Even if we set aside broad, macro concerns, there are still some reasons to be cautious about the housing recovery.
Housing demand in 2012 has been mostly from institutional investors who have seized the opportunity to buy distressed homes at deep discounts and convert them into rentals. While plenty of money is still sitting on the sidelines,that money can disappear if investors determine that the opportunity is no longer attractive.
Och Ziff Capital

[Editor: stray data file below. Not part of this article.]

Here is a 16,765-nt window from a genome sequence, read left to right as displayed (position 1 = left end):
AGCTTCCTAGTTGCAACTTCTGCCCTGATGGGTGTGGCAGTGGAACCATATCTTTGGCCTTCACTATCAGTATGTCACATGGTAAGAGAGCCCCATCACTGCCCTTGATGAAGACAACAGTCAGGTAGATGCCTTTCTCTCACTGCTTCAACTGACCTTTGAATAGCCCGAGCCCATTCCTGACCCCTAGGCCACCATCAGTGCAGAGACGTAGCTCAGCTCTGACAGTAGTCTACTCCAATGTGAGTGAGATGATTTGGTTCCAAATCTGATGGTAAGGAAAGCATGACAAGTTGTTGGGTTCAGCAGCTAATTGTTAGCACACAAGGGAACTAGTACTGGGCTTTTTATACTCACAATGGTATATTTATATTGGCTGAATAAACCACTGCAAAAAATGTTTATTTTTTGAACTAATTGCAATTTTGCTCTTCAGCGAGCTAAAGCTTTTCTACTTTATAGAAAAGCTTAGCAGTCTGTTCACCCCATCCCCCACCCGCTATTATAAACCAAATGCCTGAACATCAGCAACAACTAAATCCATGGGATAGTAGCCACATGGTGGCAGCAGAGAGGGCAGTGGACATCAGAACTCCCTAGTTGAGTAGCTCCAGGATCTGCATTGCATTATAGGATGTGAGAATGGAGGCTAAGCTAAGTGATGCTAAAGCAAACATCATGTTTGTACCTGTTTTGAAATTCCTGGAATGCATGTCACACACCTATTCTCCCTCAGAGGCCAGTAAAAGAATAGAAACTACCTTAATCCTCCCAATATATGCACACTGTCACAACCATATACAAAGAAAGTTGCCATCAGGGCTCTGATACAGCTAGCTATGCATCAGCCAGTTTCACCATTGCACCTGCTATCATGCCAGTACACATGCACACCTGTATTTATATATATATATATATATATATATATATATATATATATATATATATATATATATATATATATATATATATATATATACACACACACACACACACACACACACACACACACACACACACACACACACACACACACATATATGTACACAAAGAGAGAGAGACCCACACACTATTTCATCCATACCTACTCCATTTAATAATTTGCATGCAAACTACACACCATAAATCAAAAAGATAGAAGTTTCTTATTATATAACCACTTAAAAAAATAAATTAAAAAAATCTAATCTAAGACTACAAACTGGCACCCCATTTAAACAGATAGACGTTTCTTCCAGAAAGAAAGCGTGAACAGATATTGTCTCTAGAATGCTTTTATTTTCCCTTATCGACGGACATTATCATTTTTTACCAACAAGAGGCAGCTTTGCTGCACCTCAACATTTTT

Institutional investors "may help drive home price appreciation in the short run, but are not likely to do so in the long run," Quinn Eddins, head of research at Radar Logic, a real estate analytics firm, wrote in a recent note."As prices for REO increase, the expected future appreciation must also increase in order for investors to achieve the same return on investment. If prices rise to a point where investors' expectations of future home price appreciation do not support their desired returns, then demand for REO will decline and prices could fall again."Perhaps the rise in prices we are seeing now will lure enough traditional home buyers into the market to offset the decline in institutional interest. But in an interview with TheStreet, Eddins said he believes that scenario is unlikely. First-time buyers still have difficulty getting credit. Even those with excellent credit scores might not be able to save enough for a downpayment amid an uncertain unemployment outlook. Banks may be encouraged to loosen their credit standards amid rising prices, but that too remains uncertain without clarity on new mortgage rules. The Consumer Financial Protection Bureau is expected to release its rules on what constitutes a "qualified mortgage" in early 2013. The rules will define what counts as a safe mortgage, one that a borrower has the ability to repay. Banks will have greater legal protection if they make qualified mortgages. While clarity on the rules will help unlock some constrained lending, the agency needs to ensure that borrowers are protected but at the same time not define a safe mortgage so narrowly that it limits lending.